Long-time ASD board member to run for District 14 seat
A former three-term Anchorage School Board member announced her candidacy for the state house seat in District 14 currently held by Rep. Lora Reinbold at the March 2 Chugiak-Eagle River Chamber of Commerce meeting.
The local grapevine was already plump with speculation that Crystal Kennedy of Eagle River would challenge Reinbold for the house seat.
Kennedy filed with the Alaska Public Offices Commission on Feb. 25 – a move that allows the Republican to begin fundraising. She has yet to file with the state Division of Elections, but said she expects to do so later this month.
“I am running because I think we need a voice from Eagle River that has a place at the table in our state Legislature that represents our community in this bigger conversation regarding the fiscal situation our state is in,” Kennedy said in a phone interview with The Star. “I believe Eagle River deserves a seat at the table and that is not happening right now. It has nothing to do with Lora’s values but is due to the fact that she has chosen to remove herself.”
Kennedy is referencing the fact that Reinbold was removed from the Republican Caucus during the 2015 legislative session for voting against the operating budget. In the 2016 session, Reinbold has no committee positions but is relegated to working through sub-committees to voice her concerns and put forth legislation.
It’s a spot Reinbold contends she is currently effective in.
“Without wavering, I have kept the promises that I made to the people of Eagle River and I am upholding the principles of the Republican platform and even the principles of the majority caucus,” Reinbold said in a phone interview with The Star. “This session I have been working extremely hard to get this state on a better fiscal path.”
Reinbold referenced the nearly 50 amendments she has put forth this session. Each of the amendments, she said, represents budget cuts or changes to program that reduce state spending.
When asked if she was surprised regarding Kennedy’s candidacy, Reinbold quickly answered, “Yes. I believe I reflect the conservative values of Eagle River and am representing them very well.”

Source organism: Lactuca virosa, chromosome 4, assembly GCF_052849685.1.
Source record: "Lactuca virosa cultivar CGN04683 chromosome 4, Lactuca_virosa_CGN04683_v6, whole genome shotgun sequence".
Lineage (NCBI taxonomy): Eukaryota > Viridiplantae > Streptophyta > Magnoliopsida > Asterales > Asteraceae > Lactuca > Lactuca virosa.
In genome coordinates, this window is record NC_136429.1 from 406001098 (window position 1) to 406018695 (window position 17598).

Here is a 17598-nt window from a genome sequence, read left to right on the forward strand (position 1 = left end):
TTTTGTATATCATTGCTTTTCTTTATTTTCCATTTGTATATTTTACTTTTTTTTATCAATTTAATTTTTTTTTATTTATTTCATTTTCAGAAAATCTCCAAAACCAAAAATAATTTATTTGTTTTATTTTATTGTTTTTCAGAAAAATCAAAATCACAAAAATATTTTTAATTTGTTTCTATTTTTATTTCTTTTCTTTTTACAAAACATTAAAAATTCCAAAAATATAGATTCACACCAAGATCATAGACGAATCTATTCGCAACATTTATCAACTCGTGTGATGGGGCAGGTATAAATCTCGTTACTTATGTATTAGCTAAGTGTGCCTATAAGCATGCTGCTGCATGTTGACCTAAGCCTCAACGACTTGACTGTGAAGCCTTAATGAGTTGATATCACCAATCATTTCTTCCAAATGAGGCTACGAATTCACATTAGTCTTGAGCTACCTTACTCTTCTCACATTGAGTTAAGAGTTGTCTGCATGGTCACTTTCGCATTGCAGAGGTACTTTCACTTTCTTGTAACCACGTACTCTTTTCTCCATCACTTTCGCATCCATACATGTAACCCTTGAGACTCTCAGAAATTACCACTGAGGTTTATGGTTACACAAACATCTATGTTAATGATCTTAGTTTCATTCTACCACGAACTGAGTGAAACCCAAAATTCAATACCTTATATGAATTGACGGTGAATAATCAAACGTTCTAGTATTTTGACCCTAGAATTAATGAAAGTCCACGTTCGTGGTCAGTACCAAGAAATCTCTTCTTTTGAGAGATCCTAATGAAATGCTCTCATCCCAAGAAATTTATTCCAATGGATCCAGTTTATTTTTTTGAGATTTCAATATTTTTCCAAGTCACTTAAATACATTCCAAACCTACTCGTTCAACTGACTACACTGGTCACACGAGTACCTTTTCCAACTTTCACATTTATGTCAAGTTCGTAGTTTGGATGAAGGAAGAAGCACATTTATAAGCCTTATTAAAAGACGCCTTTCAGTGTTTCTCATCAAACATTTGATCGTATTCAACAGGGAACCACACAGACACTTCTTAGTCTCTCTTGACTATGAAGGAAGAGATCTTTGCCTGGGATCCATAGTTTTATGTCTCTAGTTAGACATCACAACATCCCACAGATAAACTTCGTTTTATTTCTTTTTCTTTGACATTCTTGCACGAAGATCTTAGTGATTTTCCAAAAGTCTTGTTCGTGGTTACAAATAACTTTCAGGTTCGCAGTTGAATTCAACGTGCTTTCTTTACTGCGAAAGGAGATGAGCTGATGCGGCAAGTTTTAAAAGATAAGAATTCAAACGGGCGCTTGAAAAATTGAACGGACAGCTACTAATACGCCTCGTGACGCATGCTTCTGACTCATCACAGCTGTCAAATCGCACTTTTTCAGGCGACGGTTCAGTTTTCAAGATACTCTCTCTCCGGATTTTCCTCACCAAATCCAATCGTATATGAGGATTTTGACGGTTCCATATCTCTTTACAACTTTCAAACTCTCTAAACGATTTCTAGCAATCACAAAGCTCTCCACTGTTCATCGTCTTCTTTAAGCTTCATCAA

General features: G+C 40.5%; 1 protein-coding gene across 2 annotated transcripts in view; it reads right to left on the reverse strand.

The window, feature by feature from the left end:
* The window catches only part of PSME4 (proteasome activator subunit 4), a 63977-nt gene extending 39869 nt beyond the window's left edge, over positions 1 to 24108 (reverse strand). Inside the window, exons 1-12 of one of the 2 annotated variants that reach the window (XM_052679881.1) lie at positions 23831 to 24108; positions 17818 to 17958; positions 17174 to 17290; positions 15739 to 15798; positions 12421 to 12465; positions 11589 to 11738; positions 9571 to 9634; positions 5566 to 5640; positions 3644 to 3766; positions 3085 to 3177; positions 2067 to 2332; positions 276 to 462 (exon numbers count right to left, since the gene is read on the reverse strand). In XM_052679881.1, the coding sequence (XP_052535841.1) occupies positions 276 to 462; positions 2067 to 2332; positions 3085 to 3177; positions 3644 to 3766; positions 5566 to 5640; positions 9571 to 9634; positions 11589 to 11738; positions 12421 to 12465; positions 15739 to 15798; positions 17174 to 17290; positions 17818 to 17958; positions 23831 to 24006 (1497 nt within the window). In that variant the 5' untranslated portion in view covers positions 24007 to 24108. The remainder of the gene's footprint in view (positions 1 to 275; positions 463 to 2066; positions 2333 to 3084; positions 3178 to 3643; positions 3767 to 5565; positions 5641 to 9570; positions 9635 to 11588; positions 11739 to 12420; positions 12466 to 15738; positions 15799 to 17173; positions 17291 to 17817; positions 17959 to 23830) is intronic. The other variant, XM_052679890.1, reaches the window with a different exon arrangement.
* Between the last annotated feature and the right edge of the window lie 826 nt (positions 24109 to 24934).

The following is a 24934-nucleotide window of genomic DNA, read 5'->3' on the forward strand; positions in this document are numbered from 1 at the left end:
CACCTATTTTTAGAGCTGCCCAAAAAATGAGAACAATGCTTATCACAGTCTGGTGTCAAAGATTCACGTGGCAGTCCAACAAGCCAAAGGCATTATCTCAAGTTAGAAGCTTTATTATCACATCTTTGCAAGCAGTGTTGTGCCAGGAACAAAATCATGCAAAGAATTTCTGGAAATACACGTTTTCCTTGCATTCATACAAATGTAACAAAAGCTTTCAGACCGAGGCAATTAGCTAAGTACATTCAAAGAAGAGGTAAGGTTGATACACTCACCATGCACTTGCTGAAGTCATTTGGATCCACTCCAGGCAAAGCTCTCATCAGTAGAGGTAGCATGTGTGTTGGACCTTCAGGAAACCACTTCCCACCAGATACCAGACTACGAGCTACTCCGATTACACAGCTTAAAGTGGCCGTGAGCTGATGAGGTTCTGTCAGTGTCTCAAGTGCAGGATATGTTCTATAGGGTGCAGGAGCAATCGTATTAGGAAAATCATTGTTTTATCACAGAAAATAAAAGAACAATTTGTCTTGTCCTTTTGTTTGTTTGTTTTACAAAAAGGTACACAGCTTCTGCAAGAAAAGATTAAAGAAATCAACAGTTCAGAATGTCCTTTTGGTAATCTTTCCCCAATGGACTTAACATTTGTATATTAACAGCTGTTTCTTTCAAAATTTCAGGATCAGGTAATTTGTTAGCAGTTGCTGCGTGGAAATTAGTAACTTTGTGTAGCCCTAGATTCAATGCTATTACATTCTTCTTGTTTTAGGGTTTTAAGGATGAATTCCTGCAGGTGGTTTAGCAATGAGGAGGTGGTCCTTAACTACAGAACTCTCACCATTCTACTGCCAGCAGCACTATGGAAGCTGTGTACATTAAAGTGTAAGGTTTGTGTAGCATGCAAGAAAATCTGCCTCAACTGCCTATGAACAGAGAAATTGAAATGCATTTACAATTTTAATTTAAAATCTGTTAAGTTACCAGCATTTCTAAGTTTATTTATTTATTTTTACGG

Indeed, the two candidates have significant similarities.
Both have strong ties to education issues.
Kennedy served three consecutive terms on the ASD board from 2003 to 2012 in which she voted against the usage of the new Common Core curriculum within the district – a move Reinbold supports in her vigilant opposition to the popular set of education standards developed by the National Governors Association Center for Best Practices and the Council of Chief State School Officers that numerous conservatives criticize for its realignment of academic standards.
Both claim fiscal conservative viewpoints.
Neither is in favor of new taxes such as a personal state income tax as some legislators have suggested.
Reinbold has repeatedly stated her opposition to excessive state travel budgets and inappropriate spending of welfare monies doled out by the state’s Dept. of Social and Health Services.
Kennedy said the state must cut expenditures along with using savings in the Permanent Fund on a short-term basis with a conversion of the Fund to an endowment style of management.
And has already been overhead in area coffee shops dubbing this, “The battle of the church ladies,” another similarity arises as both candidates are religious with each involved in Christian churches on either end of town.
Yet both say their religious beliefs aren’t part of the campaign.
For Reinbold, the campaign – which for her won’t kick off until the current Legislative session concludes – is about state policy on fiscal matters primarily with education and parental rights coming in as a close tie for second.
For Kennedy, the campaign is about uniting the legislative delegation from the local area. She informed Reinbold of her candidacy on Feb. 27 at the Legislative Town Hall meeting held at the Chugiak-Eagle River Senior Center.
“There is nothing wrong with Lora’s values,” Kennedy said. “She simply isn’t effective now.”
Kennedy officially kicks off her campaign on March 23 at Jitters with an open house from 5 to 8 p.m.
Reinbold said she is prohibited by state law from campaigning or fundraising until the end of the legislative session. Even though her APOC paperwork is in order, she cannot legally accept even voluntary donations until the end of the Legislative session due to perceived conflicts of interest.
Former state Sen. Fred Dyson who remains active in local and state politics in an advisory capacity said he has not decided if he will become actively involved in the Kennedy/Reinbold race.
Editor's note: Rep. Lora Reinbold, a Republican representing Eagle River in the state house of the Legislature, is a member of the Regional and Community Affairs committee. The Star incorrectly stated that Reinbold was no serving on any committees in the current legislative session.